Tens of thousands of students returned to the streets of Santiago last week to renew their demand for education reform. It’s one year since students in Chile began the greatest wave of popular protests since the end of military dictatorships in Latin America. High school and university students joined together to demand free public education.
Panos reporter, João Paulo Charleaux, who was based in Chile, followed the struggle of the Chilean students, covering their demonstrations, arrests, parties and endless rounds of negotiation with the government. Here he presents a series of photos, video and words looking back on the months of marches. He met students from around the country to ask why they were protesting and what they hoped to achieve.
Young people never know when to stop – thank God! For more than a year I’ve been accompanying the huge wave of protests that the students in Chile have been holding. In a tiny country, in the south of South America, thousands of young citizens have been raising their voices to ask for free public education, for the right to study, to go to school, to go to a university without being economically punished. Despite the violence the state insists on using against them, and despite the relatively small amount of attention they have had in international press, Chile’s youth go out on the streets to shout for what they believe in.
As many as 100,000 students – both from high schools and universities -joined the bigger marches. Most of protests were peaceful, with “kiss-ins”, fancy dress costumes and music. However, violence flared at times between riot police and demonstrators, particularly with small anarchist groups. Police retaliated with tear gas and water cannon.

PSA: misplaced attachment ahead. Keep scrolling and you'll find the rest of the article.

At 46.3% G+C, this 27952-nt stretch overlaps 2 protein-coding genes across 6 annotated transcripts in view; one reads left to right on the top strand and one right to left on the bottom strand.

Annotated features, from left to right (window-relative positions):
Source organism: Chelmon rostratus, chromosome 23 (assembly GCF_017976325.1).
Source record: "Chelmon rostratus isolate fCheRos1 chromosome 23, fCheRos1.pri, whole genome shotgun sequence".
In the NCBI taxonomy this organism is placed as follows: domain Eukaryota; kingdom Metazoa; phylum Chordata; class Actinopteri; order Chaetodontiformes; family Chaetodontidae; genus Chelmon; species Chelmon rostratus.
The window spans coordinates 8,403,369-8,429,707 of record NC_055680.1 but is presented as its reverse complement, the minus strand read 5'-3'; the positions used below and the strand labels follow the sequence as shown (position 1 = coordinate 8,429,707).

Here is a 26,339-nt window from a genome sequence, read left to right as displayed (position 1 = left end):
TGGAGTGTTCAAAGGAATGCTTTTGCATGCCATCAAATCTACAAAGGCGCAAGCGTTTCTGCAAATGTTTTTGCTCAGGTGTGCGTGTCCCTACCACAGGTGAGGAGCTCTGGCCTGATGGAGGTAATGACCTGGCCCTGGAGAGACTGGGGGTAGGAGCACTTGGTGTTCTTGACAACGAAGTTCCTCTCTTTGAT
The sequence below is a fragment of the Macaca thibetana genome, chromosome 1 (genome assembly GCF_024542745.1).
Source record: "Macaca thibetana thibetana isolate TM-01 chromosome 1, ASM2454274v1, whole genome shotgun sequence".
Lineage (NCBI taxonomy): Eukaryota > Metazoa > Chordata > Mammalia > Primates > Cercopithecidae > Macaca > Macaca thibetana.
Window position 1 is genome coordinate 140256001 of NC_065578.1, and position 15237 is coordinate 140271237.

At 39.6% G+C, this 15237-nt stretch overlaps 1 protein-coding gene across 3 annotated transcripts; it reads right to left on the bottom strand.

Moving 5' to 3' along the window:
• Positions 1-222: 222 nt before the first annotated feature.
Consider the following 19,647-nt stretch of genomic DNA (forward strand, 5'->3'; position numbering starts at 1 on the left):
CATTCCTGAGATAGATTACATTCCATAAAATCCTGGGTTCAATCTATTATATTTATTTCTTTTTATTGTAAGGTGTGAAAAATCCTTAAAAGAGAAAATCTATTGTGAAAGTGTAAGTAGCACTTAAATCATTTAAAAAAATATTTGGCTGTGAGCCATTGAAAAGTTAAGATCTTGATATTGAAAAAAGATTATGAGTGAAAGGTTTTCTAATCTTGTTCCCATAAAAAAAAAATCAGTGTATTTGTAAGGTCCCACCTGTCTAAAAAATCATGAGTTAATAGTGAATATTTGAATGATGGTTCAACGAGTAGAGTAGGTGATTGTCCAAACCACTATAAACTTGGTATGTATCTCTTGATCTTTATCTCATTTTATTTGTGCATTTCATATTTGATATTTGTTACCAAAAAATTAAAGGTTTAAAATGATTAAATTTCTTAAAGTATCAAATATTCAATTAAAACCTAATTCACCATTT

Paloma Galleguinos is a Chilean student who, like thousands of her fellow students, has struggled to fund her studies. She was in her third year of an Industrial Design course held at one of the most prestigious Chilean universities. She came from a public high school. The government pays a third of the total price of hercourse – almost US$8,000. She has taken out a loan from a private bank to pay the difference. But she has had no time to work while studying and fears she won’t be able to find work as soon as her studies have ended. Last year Paloma decided to occupy her university building to alert the public to the reality of her and her fellow students’ predicament. “I feel the protests are all about me and about people like me, people who may see their right to education denied due to economic reasons,” she told me.
Many demonstrators bring children to the protests, despite the risk of confrontation with the police. Chile had one of the most violent dictatorships from 1973 to 1990. Now, a new generation is discovering freedom of expression on the streets. This banner reads: “I came today so I don’t have to come tomorrow.” Student protestors did not achieve all their objectives, but they forced the government into negotiations and contributed to a dramatic fall in President Sebastián Piñera’s approval rating. Last week Piñera appeared on national television to outline tax reforms expected to raise around US$700 million, much of which will be funnelled to the country’s education system. Only 45 per cent of high school students in Chile go to state-funded schools, while nearly 40 per cent of all education spending comes from tuition fees paid by ordinary Chileans – the highest rate anywhere in the world according to the Organisation for Economic Co-operation and Development.